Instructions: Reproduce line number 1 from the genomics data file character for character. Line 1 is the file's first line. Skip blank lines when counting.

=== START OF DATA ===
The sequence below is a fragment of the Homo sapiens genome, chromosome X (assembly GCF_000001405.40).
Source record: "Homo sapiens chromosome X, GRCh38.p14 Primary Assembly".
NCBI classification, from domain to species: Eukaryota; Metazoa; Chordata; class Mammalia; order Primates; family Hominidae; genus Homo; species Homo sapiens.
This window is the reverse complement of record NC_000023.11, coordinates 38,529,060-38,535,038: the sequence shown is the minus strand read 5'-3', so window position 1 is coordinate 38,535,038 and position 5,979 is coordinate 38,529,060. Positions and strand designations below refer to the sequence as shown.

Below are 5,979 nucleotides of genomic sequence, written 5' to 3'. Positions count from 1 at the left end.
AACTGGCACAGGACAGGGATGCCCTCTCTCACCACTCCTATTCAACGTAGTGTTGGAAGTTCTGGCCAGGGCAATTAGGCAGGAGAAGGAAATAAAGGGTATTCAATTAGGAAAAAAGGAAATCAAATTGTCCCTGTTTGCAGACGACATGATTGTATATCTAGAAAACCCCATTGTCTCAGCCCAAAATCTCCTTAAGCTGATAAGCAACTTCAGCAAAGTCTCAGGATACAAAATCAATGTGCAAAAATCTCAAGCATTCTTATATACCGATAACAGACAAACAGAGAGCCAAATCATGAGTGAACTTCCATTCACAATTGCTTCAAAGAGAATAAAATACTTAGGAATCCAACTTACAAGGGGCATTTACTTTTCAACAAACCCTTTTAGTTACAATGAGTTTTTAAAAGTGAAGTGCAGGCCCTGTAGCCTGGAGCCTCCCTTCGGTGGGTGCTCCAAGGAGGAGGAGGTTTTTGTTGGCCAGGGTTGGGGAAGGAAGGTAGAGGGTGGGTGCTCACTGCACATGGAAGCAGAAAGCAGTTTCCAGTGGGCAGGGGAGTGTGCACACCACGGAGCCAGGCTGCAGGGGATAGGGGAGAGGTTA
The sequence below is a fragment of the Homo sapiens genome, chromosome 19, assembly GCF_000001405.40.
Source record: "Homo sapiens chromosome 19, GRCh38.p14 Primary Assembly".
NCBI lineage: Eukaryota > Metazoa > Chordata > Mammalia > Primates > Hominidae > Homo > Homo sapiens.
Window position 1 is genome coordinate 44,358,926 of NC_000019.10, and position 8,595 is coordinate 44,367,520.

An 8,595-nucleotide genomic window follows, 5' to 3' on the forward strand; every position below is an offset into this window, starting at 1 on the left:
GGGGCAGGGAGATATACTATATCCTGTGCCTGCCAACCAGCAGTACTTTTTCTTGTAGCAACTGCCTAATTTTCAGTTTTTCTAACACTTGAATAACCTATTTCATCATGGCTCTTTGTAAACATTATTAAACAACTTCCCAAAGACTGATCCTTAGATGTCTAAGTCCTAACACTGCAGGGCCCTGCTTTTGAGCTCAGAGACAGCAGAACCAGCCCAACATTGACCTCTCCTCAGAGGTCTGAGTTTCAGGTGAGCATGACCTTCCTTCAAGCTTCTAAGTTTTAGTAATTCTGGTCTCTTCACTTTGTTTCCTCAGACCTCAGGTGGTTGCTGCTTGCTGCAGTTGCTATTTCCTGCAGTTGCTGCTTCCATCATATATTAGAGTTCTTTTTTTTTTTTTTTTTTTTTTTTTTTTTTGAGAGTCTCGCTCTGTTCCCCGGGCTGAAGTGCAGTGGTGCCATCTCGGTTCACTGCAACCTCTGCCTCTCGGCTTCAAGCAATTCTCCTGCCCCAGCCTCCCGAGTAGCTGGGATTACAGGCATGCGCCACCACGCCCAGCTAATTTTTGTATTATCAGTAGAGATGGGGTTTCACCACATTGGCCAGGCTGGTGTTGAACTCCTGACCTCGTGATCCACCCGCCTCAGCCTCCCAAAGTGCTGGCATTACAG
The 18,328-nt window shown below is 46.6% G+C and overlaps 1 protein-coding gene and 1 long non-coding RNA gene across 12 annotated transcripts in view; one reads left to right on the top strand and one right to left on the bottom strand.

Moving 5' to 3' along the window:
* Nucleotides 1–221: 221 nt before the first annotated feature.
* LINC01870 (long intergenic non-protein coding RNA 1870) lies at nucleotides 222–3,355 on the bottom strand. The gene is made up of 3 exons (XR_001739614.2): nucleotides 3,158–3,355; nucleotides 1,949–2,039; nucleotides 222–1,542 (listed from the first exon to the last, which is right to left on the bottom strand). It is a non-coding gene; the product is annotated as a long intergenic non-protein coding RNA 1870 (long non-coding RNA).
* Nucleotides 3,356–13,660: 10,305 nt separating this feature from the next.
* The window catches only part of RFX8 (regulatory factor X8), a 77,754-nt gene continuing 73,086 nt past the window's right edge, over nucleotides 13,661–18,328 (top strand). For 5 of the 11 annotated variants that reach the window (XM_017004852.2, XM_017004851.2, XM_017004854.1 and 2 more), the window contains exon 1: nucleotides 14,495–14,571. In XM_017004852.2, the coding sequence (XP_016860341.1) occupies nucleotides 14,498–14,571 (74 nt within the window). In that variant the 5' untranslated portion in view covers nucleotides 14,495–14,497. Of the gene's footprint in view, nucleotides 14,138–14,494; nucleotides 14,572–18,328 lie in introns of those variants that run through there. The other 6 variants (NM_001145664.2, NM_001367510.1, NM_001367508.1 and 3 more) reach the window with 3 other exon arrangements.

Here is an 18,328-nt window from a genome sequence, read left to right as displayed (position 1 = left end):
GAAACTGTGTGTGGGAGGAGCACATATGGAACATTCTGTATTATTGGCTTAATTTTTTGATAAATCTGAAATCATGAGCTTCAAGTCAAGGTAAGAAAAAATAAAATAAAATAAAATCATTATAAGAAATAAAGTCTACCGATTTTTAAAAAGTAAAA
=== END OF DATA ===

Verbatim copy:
The sequence below is a fragment of the Homo sapiens genome, chromosome X (assembly GCF_000001405.40).